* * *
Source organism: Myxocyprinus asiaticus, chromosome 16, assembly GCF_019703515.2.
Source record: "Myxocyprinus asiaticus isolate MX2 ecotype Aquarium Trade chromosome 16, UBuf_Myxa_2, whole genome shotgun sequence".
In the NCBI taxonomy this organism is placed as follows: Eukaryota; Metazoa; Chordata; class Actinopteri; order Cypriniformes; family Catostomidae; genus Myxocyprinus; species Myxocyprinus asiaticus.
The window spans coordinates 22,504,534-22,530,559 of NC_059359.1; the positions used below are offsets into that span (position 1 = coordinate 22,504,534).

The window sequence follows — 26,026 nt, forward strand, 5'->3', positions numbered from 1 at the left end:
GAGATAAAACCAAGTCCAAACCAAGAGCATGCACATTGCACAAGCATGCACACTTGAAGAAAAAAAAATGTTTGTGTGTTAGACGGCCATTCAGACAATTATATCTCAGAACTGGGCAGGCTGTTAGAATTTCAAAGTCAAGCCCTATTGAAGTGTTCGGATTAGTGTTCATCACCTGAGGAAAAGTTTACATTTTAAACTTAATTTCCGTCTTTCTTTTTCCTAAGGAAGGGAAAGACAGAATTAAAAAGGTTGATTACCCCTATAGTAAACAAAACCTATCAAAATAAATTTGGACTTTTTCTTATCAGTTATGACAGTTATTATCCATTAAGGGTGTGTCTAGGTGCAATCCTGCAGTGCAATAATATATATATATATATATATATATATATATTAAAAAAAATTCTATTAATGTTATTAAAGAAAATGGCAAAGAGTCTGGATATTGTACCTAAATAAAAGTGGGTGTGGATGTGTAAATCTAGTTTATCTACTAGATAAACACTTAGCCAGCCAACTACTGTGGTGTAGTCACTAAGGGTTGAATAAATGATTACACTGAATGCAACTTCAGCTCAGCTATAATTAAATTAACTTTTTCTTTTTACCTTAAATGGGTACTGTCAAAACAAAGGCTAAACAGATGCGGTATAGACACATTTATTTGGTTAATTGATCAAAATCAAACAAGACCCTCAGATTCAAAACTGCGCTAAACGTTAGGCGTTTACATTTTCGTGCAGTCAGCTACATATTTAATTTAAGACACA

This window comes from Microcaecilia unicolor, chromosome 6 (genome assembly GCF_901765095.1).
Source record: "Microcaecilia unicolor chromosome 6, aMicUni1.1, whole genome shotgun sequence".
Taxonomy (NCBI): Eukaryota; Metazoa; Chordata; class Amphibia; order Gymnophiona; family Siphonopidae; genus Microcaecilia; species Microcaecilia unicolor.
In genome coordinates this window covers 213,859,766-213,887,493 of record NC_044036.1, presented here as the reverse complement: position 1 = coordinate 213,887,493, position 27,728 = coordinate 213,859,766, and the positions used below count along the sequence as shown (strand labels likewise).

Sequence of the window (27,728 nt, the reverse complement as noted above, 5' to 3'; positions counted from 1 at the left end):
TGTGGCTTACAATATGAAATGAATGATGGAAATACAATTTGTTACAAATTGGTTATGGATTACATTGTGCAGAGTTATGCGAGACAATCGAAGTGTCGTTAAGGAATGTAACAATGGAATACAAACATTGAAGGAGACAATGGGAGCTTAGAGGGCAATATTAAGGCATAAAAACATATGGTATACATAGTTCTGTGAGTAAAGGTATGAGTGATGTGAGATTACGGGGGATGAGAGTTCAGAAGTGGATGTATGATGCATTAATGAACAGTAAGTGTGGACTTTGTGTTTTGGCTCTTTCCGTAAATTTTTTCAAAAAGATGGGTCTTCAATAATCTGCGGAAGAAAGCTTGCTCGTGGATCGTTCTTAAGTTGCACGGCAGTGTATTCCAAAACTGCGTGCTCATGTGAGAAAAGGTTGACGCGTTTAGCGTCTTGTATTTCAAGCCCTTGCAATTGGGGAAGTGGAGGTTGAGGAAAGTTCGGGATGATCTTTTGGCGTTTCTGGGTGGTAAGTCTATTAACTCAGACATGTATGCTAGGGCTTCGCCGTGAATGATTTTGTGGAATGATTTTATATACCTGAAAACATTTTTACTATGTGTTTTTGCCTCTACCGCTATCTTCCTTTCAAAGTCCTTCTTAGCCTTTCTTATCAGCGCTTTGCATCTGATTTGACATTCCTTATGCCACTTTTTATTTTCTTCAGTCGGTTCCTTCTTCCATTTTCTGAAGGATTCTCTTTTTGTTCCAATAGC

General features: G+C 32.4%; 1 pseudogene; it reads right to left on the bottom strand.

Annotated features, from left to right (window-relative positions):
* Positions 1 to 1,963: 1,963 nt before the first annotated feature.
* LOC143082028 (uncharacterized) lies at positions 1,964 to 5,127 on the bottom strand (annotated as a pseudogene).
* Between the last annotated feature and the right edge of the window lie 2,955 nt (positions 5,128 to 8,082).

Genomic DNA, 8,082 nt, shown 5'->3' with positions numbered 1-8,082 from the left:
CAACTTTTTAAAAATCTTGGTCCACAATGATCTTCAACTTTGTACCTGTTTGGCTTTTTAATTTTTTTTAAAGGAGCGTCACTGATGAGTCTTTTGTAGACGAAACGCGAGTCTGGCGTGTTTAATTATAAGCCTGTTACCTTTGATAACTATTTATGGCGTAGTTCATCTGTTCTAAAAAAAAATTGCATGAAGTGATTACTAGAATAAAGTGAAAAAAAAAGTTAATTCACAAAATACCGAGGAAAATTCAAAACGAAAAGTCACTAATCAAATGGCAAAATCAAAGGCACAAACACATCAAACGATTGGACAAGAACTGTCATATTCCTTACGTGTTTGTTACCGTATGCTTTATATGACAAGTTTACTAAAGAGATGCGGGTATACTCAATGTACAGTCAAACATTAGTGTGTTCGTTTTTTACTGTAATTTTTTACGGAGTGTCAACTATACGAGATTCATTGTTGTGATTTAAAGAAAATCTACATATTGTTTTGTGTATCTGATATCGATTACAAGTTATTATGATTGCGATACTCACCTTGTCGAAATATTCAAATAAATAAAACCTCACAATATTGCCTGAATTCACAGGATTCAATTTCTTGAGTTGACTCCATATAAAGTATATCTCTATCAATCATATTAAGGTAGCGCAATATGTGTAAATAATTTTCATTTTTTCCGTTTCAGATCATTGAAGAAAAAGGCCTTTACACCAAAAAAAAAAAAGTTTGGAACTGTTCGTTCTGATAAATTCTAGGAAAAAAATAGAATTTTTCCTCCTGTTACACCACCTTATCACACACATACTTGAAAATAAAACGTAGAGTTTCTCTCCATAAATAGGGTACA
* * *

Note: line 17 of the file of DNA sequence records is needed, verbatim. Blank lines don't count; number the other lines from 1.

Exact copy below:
* Between the last annotated feature and the right edge of the window lie 2,955 nt (positions 5,128 to 8,082).